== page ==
Interview with Trudy Schilling Cavanaugh from The Women of Camp Sobingo by Marilyn Morris
I chose the lead character from The Women of Camp Sobingo. She is Trudy Cavanaugh, who is a young college graduate who marries a wealthy young man right after WWII and she is soon an army wife, going overseas to join her army officer husband. She makes friends with three other women on the ship’s voyage across the cold Pacific Ocean, and their bonds strengthen them for the life of isolation and deprivation in the military compound outside Seoul Korea, in 1946 called Camp Sobingo.
So, here’s my interview with Trudy Schilling Cavanaugh:
Q. So, Mrs. Cavanaugh, how did you meet your husband, Philip Cavanaugh, of the famed Cavanaugh publishing empire?
A. We met in college. I didn’t know at that time exactly how wealthy his family was; I just knew I was in love with him.
Q. Was it a shock when you met his parents?
A. Absolutely. Colin Cavanaugh was an old teddy bear and I took to him right away. Katherine, on the other hand, presented herself as aloof and undoubtedly believed her son married beneath his station in life. I was not from a wealthy family.
Q. There were rumors in the press about an alleged romance with Alex Collins while your husband was away. Is that true?
A. Of course it isn’t true. Gail Rutherford no doubt started this lie in a fit of temper because she thought Alex Collins was all hers and she didn’t like it when he spent time with me. Eventually, of course, they married.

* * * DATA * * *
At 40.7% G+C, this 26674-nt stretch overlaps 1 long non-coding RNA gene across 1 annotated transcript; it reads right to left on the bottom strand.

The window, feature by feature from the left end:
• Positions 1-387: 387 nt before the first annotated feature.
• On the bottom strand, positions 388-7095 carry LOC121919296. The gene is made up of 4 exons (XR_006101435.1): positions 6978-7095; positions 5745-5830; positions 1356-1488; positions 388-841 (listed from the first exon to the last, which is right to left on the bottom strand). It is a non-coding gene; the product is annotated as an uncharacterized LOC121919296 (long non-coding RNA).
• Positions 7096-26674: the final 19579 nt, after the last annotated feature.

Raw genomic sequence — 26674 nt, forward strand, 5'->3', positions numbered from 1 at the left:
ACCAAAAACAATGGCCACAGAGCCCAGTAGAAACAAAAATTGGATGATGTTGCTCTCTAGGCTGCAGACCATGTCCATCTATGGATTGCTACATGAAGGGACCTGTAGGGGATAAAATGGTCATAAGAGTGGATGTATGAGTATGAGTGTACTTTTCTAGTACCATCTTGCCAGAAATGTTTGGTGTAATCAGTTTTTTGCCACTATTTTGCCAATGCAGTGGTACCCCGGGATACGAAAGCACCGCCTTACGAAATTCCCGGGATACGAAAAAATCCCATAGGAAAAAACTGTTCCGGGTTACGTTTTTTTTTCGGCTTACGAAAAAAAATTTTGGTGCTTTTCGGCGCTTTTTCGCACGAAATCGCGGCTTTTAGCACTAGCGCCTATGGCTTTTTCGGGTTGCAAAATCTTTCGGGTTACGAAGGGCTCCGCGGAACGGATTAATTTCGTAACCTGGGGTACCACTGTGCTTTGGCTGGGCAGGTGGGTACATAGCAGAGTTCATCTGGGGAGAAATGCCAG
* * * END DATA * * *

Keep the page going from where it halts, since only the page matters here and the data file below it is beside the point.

Q. How did you get along with the other women in the compound?
A. Oh, Maggie Gorski was a delight. Her two boys kept us entertained with their antics. Nell Martin, a West Texas girl, taught us how to cook on a wood-burning stove. And Leah Damon? Well, the former model brought some grace and beauty to the quarters, and it was a crushing blow when I found her dead….a suicide….one night.
Q. And you and your husband had a baby while you were there, right?
A. Yes. Cav is his name.
Q. Can you tell us how you managed after your husband’s accident and return to the US?
A. It was difficult, coming so soon after Leah’s death, when my husband suffered a severe injury to his arm and we had to return to the States.
Q. And then….then I understand he — how shall I put it…… he went off the deep end due to pain medications and he had to be institutionalised, right?
A. I don’t think I would put it that way. It was unfortunate that the pain was so severe that he had to rely on pain medications, that’s all.
Q. And it didn’t help at all that your father-in-law set you in the Chairman of the Board’s place instead of his own son, did it?
A. I won’t dignify that with an answer.
Q. Just a couple of more questions, Mrs. Cavanaugh. We know you planned a 25th reunion of those who lived in Camp Sobingo, did you not? How did it go?
A. It went very well. We all caught up with what we had been doing since we left The Camp all those years ago, and we enjoyed each other’s company again.
Q. Without the company of Leah Damon, though, of course.
A. That is a subject I will not talk about.
Q. And what have you been doing in those 25 years between The Camp and today? I mean, besides building the Cavanaugh Publishing Empire to epic proportions?
A. That is something you will find out in due time. I have been contacted by a writer about those years and you will have to watch for it to come out and discover for yourself. I think it will be titled, That Cavanaugh Woman.
Thank you, Mrs. Cavanaugh.